Struck motionless with terror, the crew looked to their Captain for some explanation, who ordered Gecco, one of his men, to enter the cabin and see what was the matter. Hook waited, but Gecco did not return, and once again was heard the awful mysterious crowing. "Someone must bring me out that doodledoo," roared the Captain, and, as no one volunteered, "I thought I heard Starkey volunteer," he said, pointing his hook at Starkey. Mad with terror of the hook as well as of the uncanny creature in the cabin, Starkey rushed wildly round the deck, and finally, to escape both, flung himself overboard.
Furious at this mutinous behaviour, Hook shouted, "I'll bring that doodledoo out myself," but he had no better success, and came rushing back in a cowardly fashion, saying: "Something blew out the light."
A happy idea now struck him. "Drive the Boys in—let them fight the doodledoo—if they kill him so much the better, if he kills them we're none the worse."
This, of course, was just what the children wanted, but, concealing their delight, they allowed themselves to be driven into the cabin. In the meantime, all the Pirates huddled together, hiding their faces. Sailors, you know, are very superstitious, and they all thought the ship was bewitched. So terrified were they that no one saw Peter steal out, followed by the Boys, who crept silently up the ladder to the higher deck. No one saw Peter cut the ropes which bound Wendy, and take her place at the mast, and cover his face with the brown cloak she had left, while Wendy joined the Boys.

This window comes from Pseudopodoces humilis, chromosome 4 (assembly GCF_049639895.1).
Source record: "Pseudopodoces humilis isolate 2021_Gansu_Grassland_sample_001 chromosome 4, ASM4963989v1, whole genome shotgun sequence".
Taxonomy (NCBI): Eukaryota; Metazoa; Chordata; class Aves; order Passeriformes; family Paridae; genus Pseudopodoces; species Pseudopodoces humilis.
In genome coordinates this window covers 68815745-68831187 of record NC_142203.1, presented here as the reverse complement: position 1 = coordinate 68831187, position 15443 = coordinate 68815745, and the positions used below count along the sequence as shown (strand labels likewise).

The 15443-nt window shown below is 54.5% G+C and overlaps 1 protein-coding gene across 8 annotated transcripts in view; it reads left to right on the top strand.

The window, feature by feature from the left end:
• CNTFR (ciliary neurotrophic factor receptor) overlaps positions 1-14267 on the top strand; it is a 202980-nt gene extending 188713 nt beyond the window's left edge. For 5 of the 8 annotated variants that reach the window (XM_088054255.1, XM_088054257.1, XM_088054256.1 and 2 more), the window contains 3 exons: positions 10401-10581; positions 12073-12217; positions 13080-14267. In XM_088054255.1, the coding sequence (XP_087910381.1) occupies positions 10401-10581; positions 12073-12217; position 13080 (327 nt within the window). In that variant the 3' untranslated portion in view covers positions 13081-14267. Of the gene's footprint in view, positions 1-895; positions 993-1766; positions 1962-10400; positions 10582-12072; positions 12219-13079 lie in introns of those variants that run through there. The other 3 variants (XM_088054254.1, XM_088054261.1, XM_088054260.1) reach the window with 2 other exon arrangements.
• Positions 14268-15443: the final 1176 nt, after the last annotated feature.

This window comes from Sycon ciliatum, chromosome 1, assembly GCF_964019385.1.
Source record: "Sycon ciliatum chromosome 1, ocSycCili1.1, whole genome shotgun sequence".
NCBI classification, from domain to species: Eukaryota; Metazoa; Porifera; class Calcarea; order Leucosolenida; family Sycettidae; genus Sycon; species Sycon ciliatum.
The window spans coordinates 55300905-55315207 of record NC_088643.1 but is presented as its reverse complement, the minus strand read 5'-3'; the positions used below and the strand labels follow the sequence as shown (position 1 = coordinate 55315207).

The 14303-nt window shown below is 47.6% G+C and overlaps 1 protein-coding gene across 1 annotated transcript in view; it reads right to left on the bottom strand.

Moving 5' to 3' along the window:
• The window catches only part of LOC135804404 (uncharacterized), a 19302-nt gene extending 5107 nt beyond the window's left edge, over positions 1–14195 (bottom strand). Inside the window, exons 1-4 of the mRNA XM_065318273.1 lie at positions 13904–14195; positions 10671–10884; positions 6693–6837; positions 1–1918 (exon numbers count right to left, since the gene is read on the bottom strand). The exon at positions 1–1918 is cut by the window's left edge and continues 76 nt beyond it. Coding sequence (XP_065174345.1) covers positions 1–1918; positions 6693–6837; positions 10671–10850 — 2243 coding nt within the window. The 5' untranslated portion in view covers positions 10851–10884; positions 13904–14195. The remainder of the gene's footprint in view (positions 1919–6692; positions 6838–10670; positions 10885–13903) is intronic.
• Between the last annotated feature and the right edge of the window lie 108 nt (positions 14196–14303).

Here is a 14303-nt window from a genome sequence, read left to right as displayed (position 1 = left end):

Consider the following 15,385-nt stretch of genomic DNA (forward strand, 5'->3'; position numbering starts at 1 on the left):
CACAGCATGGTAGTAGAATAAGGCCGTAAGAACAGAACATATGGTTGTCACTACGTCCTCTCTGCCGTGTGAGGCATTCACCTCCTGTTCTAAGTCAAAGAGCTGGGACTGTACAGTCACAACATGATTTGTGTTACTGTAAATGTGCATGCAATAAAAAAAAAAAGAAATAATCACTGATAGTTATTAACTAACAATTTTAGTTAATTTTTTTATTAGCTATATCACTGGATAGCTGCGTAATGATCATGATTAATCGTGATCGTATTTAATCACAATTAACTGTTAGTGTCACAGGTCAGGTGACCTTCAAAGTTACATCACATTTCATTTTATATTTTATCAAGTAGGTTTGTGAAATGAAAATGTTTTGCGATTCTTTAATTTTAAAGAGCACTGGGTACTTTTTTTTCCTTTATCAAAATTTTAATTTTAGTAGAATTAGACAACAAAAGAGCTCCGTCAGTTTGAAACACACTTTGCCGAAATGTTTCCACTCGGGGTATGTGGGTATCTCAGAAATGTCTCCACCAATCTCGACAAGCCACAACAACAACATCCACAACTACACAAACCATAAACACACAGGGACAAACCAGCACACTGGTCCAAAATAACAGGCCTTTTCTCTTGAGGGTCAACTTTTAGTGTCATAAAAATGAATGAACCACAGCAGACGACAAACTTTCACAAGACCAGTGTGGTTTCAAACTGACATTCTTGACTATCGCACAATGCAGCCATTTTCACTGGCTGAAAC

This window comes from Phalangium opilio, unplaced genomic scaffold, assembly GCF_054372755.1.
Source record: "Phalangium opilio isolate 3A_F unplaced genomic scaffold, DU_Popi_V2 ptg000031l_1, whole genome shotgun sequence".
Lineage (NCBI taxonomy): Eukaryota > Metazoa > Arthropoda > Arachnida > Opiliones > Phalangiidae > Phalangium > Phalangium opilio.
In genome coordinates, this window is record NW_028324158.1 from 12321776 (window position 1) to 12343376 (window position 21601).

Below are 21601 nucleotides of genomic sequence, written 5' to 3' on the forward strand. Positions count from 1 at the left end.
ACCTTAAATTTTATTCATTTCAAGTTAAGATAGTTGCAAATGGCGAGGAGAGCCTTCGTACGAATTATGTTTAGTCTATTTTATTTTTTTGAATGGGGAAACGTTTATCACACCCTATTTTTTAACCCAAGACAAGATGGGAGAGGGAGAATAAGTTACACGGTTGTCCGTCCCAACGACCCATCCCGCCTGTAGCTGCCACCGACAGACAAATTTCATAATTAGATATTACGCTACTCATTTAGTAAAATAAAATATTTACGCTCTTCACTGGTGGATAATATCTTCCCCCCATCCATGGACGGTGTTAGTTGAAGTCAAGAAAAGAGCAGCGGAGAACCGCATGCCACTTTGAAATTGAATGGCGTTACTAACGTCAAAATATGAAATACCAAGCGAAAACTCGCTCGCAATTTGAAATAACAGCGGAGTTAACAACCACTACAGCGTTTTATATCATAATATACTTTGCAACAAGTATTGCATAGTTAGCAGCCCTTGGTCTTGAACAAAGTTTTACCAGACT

"It's the girl!" cried Hook, "there's never luck on a pirate ship with a woman aboard; let's throw her over." All the men knew that their Captain was right, and one of the Pirates started up and shook his fist at the brown-robed figure at the mast. "There's nothing can save you now, Missy," he cried. "There is one," came a ringing voice, and the brown cloak was flung aside and there stood Peter Pan. "Down, Boys, and at them," he shouted, and with a rush the Boys, armed with weapons which Peter had found and given them in the cabin, swarmed down upon the lower deck. The Pirates believed that all the Boys had been slain by the mysterious doodledoo, and were panic-stricken as they saw them with swords and daggers. Some of the crew rushed to the bulwarks and leapt overboard; others with their knives fell upon the Boys, while Hook backed into the cabin fighting for his life. "Put up your knives, Boys, that man is mine!" cried Peter, pointing to Hook. The Boys turned their attention to the remaining members of the pirate crew, who were one by one forced into the sea, while the two mortal enemies appeared at the cabin door closed in deadly combat. Each was determined to kill the other. Step by step Hook was driven back to the side of the ship. He felt himself weakening. In despair he cried out: "'Tis some fiend fighting me! Who are you, Pan?"
"I'm youth!" cried Peter, "I'm a little bird that has broken out of the egg. I'm youth! I'm joy!"
With that he wrenched Hook's sword
and pushed him into the sea, right into the jaws of the waiting crocodile, who caught him at last.
The Boys burst into ringing cheers as they and Wendy crowded round their hero, who stood like a conquering Napoleon while the pirate flag was lowered.
All the pirates save two, Smee and Starkey, jumped into the sea and were drowned.
Smee, the Irish Pirate, who was not so wicked as the rest of the crew, managed to swim ashore, and subsequently became a reformed character and a brave sailor in His Majesty's Fleet.
Starkey, who had never shed blood, but had been guilty of many cruel deeds, was captured by the Redskins and led a miserable life, for Great Big Little White Panther, the Indian chief, compelled him to act as nurse to the papooses of the tribe—a sad come-down for a pirate!